True Cellular Formulas Team - August 22, 2023

Understanding Canola Oil

Myths, Methods, and More

Understanding Canola Oil

Canola oil, a kitchen staple found in households and restaurants across the globe, has often been lauded for its versatility and low cost. But the story of canola oil is more intricate and complex than it might appear at first glance. Born from the rapeseed plant and transformed through traditional breeding methods into the canola we know today, this oil has a rich, somewhat complex history. From genetic modifications to various extraction methods, the nuances of canola oil are vast and multifaceted.

In this blog post, we'll delve into the world of canola oil, addressing misconceptions and unearthing truths. By understanding the complexities of canola, including the impact of heat, we'll journey beyond the superficial knowledge and gain insight into what truly sets canola oil apart. Whether you're a culinary enthusiast or simply someone concerned about healthy eating, join us as we explore the intriguing story of canola oil and how it fits into the contemporary culinary landscape.

The Evolution of Canola Oil: Rapeseed to Modern Varieties

The canola plant, referred to as the "distant younger cousin" of the rapeseed plant, has an interesting evolution. Originally grown to make meal for cows in the latter half of the 20th century, rapeseed plants were rich in erucic acid. While cows could digest this erucic acid, human digestion couldn't tolerate much of it.[1]

But don't let the term "acid" deter you. In the context of oils, fatty acids are quite common. Take oleic acid, for instance, a healthy monounsaturated fat found in olive oil and avocados.

In the 1970s, scientists and farmers embarked on a mission to produce a similar plant with lower levels of eurcic acid for human consumption. The newly christened "canola oil" was born, with its name derived from "Canadian Oil Low Acid." This new canola plant was developed using traditional breeding methods, akin to selective breeding done naturally.[2]

Fast forward a few decades, and the world witnessed the rise of genetic modification. The original canola seeds were then genetically modified to make them resistant to certain chemicals. This led to an overwhelming majority of canola in the US being genetically modified.[3]

Interestingly, the original seeds from the '70s, untouched by genetic modification, became the mainstay for non-GMO and organic canola oil production today. They spawned three distinct varieties: conventional (or GMO) canola, Non-GMO canola, and Organic canola.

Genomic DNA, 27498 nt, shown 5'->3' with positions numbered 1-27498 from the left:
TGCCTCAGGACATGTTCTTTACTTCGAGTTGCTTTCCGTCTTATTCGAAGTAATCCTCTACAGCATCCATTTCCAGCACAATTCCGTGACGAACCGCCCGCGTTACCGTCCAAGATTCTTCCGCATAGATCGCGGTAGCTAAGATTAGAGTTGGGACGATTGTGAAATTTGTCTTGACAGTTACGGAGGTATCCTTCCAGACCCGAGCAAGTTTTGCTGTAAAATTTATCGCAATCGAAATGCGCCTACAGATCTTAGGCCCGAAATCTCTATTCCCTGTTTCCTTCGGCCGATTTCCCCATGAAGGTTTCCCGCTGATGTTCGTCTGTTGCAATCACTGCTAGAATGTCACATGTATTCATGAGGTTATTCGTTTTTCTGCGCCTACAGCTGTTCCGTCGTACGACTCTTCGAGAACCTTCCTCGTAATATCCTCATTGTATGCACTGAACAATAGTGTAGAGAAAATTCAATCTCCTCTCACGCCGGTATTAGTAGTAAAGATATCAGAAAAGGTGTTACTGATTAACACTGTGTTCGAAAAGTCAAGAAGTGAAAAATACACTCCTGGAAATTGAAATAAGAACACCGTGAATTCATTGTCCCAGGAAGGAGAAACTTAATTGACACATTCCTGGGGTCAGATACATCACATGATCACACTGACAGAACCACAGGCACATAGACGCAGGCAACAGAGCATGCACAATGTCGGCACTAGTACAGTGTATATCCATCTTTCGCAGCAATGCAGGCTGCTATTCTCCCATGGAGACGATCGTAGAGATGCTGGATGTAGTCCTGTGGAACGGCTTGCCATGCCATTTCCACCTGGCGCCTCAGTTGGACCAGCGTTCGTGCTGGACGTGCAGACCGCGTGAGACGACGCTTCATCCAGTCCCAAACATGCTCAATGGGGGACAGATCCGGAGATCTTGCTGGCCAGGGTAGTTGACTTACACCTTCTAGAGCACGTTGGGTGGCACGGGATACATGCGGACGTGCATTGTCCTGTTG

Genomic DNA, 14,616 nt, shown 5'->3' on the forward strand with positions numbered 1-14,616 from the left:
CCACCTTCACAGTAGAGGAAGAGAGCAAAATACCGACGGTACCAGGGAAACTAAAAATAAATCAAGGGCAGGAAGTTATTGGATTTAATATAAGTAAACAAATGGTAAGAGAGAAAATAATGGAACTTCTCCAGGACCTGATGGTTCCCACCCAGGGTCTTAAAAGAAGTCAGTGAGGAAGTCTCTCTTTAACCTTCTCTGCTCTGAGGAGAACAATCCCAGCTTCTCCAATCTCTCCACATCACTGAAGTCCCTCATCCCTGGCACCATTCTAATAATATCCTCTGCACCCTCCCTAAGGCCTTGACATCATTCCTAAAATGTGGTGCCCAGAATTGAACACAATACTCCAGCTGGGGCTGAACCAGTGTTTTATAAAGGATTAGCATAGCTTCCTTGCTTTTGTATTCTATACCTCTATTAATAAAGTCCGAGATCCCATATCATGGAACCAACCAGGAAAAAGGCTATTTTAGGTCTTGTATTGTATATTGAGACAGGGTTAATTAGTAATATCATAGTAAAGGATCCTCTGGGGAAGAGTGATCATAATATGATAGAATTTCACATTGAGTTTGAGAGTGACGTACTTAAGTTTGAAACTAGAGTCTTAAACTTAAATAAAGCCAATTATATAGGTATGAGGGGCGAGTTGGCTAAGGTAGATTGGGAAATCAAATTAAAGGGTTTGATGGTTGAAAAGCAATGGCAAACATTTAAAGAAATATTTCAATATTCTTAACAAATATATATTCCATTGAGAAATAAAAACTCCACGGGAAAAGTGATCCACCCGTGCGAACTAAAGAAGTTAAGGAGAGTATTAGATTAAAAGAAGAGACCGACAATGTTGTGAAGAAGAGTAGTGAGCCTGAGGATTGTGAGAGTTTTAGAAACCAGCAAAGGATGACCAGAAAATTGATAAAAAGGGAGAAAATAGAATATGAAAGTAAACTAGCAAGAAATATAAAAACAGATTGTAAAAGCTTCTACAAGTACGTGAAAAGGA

These varieties have sparked debates and given rise to myths. Is non-GMO canola oil actually possible? What's the difference between organic and non-GMO canola? The answers lie in understanding the intricate processes and classifications that define the canola market.

In the next section, we'll uncover the truth behind the extraction processes of canola oil and shed light on how heat plays a crucial role in determining the quality of the oil.

Extraction Processes and the Role of Heat

Canola oil, like many other edible oils, can be extracted through various methods. These processes range from conventional solvent expelling to expeller pressing, each with its own set of characteristics and implications.

Conventional Solvent Expelling

Conventional canola oil is usually produced using a chemical solvent called hexane. This method is prevalent among genetically modified canola, as it's the most economical choice for mass production. The downside? Solvent expelling often involves high levels of heat, which can degrade the quality of the oil.[4]

Expeller Pressing

Contrary to conventional solvent expelling, non-GMO canola oil is almost always produced using expeller pressing. It's a more natural process that physically squeezes the oil from the seeds without the need for chemical solvents. However, even expeller pressing can sometimes involve heat, which, as we will see, has its drawbacks. Although the heat isn’t directly applied, it is created through the friction that occurs when the seeds are pressed.[5]

The Heat Factor

Heat may seem like an essential part of extracting oil, but it can be detrimental to oils like canola. Heat causes seed oils to become rancid, diminishing their nutritional value and altering their flavor profile.[6] While expeller pressing is generally considered a healthier option compared to solvent expelling, the heat involved in both methods can be problematic.